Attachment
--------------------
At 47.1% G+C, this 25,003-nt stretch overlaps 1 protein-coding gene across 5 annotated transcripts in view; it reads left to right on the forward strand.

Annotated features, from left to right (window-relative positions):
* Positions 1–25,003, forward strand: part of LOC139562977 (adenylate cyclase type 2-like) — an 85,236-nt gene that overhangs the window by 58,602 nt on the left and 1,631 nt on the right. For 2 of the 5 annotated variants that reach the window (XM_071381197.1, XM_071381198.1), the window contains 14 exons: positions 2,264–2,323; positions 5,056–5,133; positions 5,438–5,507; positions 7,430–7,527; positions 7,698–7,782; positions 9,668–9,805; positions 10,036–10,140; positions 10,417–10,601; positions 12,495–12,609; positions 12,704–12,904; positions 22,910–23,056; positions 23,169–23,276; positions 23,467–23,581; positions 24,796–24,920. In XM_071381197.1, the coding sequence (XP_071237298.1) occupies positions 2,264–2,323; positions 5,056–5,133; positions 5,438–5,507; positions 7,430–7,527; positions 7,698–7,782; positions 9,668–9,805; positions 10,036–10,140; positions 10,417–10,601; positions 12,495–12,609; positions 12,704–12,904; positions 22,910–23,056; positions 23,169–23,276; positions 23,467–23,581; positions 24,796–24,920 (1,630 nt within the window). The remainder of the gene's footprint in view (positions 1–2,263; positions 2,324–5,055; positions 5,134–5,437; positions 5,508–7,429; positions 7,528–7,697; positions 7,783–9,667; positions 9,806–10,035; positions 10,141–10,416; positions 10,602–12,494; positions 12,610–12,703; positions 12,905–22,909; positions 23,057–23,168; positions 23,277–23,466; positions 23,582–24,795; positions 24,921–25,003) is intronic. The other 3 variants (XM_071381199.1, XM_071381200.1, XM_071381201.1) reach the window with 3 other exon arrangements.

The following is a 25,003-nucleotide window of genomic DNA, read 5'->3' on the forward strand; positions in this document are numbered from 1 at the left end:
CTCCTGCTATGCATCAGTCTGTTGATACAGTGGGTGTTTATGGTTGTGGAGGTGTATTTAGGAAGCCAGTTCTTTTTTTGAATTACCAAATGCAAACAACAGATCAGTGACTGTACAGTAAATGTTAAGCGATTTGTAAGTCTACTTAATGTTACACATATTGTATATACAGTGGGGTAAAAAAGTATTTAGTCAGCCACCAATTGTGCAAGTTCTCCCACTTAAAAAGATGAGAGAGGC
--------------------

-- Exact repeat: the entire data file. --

At 47.1% G+C, this 25,003-nt stretch overlaps 1 protein-coding gene across 5 annotated transcripts in view; it reads left to right on the forward strand.

Annotated features, from left to right (window-relative positions):
* Positions 1–25,003, forward strand: part of LOC139562977 (adenylate cyclase type 2-like) — an 85,236-nt gene that overhangs the window by 58,602 nt on the left and 1,631 nt on the right. For 2 of the 5 annotated variants that reach the window (XM_071381197.1, XM_071381198.1), the window contains 14 exons: positions 2,264–2,323; positions 5,056–5,133; positions 5,438–5,507; positions 7,430–7,527; positions 7,698–7,782; positions 9,668–9,805; positions 10,036–10,140; positions 10,417–10,601; positions 12,495–12,609; positions 12,704–12,904; positions 22,910–23,056; positions 23,169–23,276; positions 23,467–23,581; positions 24,796–24,920. In XM_071381197.1, the coding sequence (XP_071237298.1) occupies positions 2,264–2,323; positions 5,056–5,133; positions 5,438–5,507; positions 7,430–7,527; positions 7,698–7,782; positions 9,668–9,805; positions 10,036–10,140; positions 10,417–10,601; positions 12,495–12,609; positions 12,704–12,904; positions 22,910–23,056; positions 23,169–23,276; positions 23,467–23,581; positions 24,796–24,920 (1,630 nt within the window). The remainder of the gene's footprint in view (positions 1–2,263; positions 2,324–5,055; positions 5,134–5,437; positions 5,508–7,429; positions 7,528–7,697; positions 7,783–9,667; positions 9,806–10,035; positions 10,141–10,416; positions 10,602–12,494; positions 12,610–12,703; positions 12,905–22,909; positions 23,057–23,168; positions 23,277–23,466; positions 23,582–24,795; positions 24,921–25,003) is intronic. The other 3 variants (XM_071381199.1, XM_071381200.1, XM_071381201.1) reach the window with 3 other exon arrangements.

The following is a 25,003-nucleotide window of genomic DNA, read 5'->3' on the forward strand; positions in this document are numbered from 1 at the left end:
CTCCTGCTATGCATCAGTCTGTTGATACAGTGGGTGTTTATGGTTGTGGAGGTGTATTTAGGAAGCCAGTTCTTTTTTTGAATTACCAAATGCAAACAACAGATCAGTGACTGTACAGTAAATGTTAAGCGATTTGTAAGTCTACTTAATGTTACACATATTGTATATACAGTGGGGTAAAAAAGTATTTAGTCAGCCACCAATTGTGCAAGTTCTCCCACTTAAAAAGATGAGAGAGGC